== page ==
SoE - Design - Stresses in valve stem due to valve bounce

1. Introduction
This takes a simple approach based on data from a Ford Fiesta engine. The worst case scenario is examined - where valve bounce is occurring and the valve closing is driven totally by the valve spring and the cam has no moderating contact.

2. Assumptions

• Valve spring stiffness is about 6N/mm
• Valve lift is 6.5mm
• Valve stem diameter is 5mm
• Valve stem length is 70mm
• Mass of valve is 33g
• Mass of spring is 25.5g
• Mass of both colletts 1.1g
• Mass of cap 8.2g
• Mass of tappet and spacer 35.5g
• Total reciprocating mass of valve etc. is 80g

3. Calculations
As an approximation it is assumed that the average valve closing force exerted by the spring is 30N.
NB: It should be noted that typical maximum valve accelerations are considerably higher than the value calculated below. Hence the valve springs have significant compression when fitted and generate a significantly higher force than used in the example below. This means that the stress calculated is low and may well be exceeded in a real engine should valve bounce occur. The high stresses explain why failure of the valve train can happen rapidly when valve bounce occurs.

Using: Force = mass x acceleration, this gives the acceleration of the closing valve to be 30/0.08 = 375m/s2
Using: v2 = u2 + 2as,

v2 = 0 + 2 x 375 x 0.0065 = 4.875 gives: v=2.2m/s Convert this to a drop height problem, determine the height of drop needed to give rise to a velocity of 2.2m/s
Again use: v2 = u2 + 2as, 4.875 = 0 + 2 x 9.81 x s,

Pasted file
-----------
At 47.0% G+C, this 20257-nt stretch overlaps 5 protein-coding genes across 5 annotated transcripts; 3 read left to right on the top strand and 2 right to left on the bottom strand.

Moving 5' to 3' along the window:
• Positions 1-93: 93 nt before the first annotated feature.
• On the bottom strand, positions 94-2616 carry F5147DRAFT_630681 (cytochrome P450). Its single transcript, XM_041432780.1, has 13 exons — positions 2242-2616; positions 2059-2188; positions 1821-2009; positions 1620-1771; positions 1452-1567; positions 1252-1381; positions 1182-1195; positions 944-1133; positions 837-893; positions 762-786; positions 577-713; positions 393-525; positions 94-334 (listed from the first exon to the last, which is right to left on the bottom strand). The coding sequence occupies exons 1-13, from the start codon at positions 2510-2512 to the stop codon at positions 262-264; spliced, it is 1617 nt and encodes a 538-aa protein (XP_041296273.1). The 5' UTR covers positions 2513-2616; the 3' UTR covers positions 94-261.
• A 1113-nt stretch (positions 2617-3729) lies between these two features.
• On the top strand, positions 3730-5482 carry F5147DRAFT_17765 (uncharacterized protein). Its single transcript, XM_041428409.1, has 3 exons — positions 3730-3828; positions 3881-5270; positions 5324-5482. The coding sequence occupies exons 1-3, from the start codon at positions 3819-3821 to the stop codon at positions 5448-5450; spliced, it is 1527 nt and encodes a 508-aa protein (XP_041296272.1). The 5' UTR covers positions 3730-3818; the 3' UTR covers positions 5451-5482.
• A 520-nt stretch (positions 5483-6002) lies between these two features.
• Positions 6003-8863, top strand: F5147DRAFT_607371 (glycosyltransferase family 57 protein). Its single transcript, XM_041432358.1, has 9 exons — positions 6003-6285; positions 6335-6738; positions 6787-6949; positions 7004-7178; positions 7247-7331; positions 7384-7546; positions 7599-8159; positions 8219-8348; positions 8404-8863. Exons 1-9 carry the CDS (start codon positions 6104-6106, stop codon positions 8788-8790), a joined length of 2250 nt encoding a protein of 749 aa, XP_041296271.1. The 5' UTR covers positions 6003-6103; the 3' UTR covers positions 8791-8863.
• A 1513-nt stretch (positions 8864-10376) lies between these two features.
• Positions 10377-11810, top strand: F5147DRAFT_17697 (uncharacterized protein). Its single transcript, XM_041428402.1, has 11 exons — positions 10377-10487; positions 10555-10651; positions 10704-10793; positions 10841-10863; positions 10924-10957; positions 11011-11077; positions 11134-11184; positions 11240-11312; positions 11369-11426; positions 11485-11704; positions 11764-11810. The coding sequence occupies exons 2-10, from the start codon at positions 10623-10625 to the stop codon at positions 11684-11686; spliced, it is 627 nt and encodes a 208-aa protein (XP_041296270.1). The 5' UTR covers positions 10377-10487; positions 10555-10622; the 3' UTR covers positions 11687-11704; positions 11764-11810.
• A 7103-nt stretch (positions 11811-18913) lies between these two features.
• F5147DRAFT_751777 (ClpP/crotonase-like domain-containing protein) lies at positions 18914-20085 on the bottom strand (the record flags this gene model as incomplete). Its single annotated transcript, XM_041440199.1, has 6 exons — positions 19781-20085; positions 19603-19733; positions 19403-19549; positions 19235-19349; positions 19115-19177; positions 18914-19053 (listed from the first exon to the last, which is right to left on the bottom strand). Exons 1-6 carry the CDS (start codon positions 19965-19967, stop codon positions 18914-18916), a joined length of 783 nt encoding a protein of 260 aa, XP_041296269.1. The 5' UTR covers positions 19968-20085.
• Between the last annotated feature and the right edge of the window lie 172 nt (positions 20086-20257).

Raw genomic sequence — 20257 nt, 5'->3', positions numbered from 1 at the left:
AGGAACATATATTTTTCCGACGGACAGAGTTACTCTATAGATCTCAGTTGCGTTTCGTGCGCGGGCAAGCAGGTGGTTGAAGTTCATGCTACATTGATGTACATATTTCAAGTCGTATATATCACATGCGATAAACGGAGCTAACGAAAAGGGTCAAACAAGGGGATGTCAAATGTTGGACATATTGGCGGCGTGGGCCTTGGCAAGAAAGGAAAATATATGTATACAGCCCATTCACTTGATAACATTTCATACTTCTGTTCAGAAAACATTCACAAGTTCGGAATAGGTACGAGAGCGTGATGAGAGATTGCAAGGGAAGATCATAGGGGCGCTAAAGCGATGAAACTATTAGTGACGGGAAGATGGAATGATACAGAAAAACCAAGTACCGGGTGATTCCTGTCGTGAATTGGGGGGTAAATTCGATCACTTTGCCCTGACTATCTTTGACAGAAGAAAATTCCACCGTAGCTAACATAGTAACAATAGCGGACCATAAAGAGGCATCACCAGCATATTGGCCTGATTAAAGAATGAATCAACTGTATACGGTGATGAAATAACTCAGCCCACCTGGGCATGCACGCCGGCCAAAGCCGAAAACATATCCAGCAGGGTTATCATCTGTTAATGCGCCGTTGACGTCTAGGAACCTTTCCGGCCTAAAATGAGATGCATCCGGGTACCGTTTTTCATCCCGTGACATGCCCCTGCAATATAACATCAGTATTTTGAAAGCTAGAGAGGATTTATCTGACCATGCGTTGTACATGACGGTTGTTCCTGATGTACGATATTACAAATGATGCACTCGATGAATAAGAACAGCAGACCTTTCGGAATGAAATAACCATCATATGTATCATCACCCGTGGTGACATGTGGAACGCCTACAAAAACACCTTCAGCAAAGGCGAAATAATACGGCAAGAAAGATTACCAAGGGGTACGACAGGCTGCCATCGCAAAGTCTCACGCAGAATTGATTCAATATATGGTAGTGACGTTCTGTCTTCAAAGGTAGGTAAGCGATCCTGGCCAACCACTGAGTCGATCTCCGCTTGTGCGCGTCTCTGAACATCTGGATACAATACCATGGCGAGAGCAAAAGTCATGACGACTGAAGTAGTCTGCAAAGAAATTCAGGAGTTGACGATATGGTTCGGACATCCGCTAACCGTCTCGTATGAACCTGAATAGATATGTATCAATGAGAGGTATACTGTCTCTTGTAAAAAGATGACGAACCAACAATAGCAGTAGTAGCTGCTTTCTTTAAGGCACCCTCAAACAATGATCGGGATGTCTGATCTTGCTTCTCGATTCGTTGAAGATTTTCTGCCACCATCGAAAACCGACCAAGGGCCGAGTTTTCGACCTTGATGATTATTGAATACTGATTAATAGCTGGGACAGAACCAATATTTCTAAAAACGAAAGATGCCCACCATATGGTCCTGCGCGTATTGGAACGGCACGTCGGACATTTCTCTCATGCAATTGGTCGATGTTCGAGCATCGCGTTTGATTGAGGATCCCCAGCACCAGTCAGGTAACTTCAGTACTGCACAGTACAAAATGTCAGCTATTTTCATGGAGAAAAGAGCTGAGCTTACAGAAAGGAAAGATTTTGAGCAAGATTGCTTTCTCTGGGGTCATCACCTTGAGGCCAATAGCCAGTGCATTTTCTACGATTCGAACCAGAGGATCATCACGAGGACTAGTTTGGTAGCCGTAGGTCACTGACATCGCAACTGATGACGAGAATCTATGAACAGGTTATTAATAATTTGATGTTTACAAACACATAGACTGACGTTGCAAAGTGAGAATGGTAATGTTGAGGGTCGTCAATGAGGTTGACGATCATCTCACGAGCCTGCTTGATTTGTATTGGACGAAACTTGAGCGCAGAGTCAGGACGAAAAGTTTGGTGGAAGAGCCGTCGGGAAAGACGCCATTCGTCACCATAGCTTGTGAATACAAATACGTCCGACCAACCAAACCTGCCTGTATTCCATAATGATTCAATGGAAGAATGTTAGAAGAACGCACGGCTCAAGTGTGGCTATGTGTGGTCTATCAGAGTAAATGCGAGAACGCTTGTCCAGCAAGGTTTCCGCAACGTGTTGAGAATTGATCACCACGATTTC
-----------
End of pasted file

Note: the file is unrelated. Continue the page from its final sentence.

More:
So equivalent drop height is: s = 0.2485m
The strain energy in a bar subject to tension or compression is given by: U = (sigma)2AL/2E = w2L/2AE
where W is the load, A the cross section area of the rod stem and L its length.
It is assumed that the valve assembly of weight P falls from a height h (0.2485m in this case) and is stopped when the seat on the head of the valve hits the valve seat insert in the cylinder head and this results in a slight elastic stretching of the stem, by a small amount delta. The loss of potential energy through P falling freely through the height h, is equated to the work done by the equivalent static force PE that would produce the same static deflection. P(h + delta) = PEdelta/2 = U, delta is very small compared to h and can be ignored on the left hand side of the above equation. Also PE =A E delta/L, so
Ph = A E (delta)2/2L and substituting values gives:
0.08 x 9.81 x 0.2485 = 3.14159 X (0.005)2 x 200E9 (delta)2/( 4 x 2 x 0.07)
(delta)2 = 6.953E-9m, so delta = 83.3E-6m
substitute this value of delta in: PE =A E delta/L, gives
PE = 3.14159 x (0.005)2 x 200E9/(4 x 0.07) = 4678N
Substitute this value of PE into sigma = PE/A gives sigma = 4678 x 4/(3.14159 x (0.005)2
sigma = 238MPa.

This is a very rough calculation but it gives some indication of the high stresses that can arise when valve bounce occurs. Although this value will be well below the yield stress of a medium carbon steel, which is sometimes used for valve stems, the semi-circular grooves in the stem to retain the colletts will give rise to stress raisers. FEA on another page indicates this stress concentration factor can be up to about 2.5. This will cause local stresses that may well be too high for a medium carbon steel.

David J Grieve, 14th February 2007.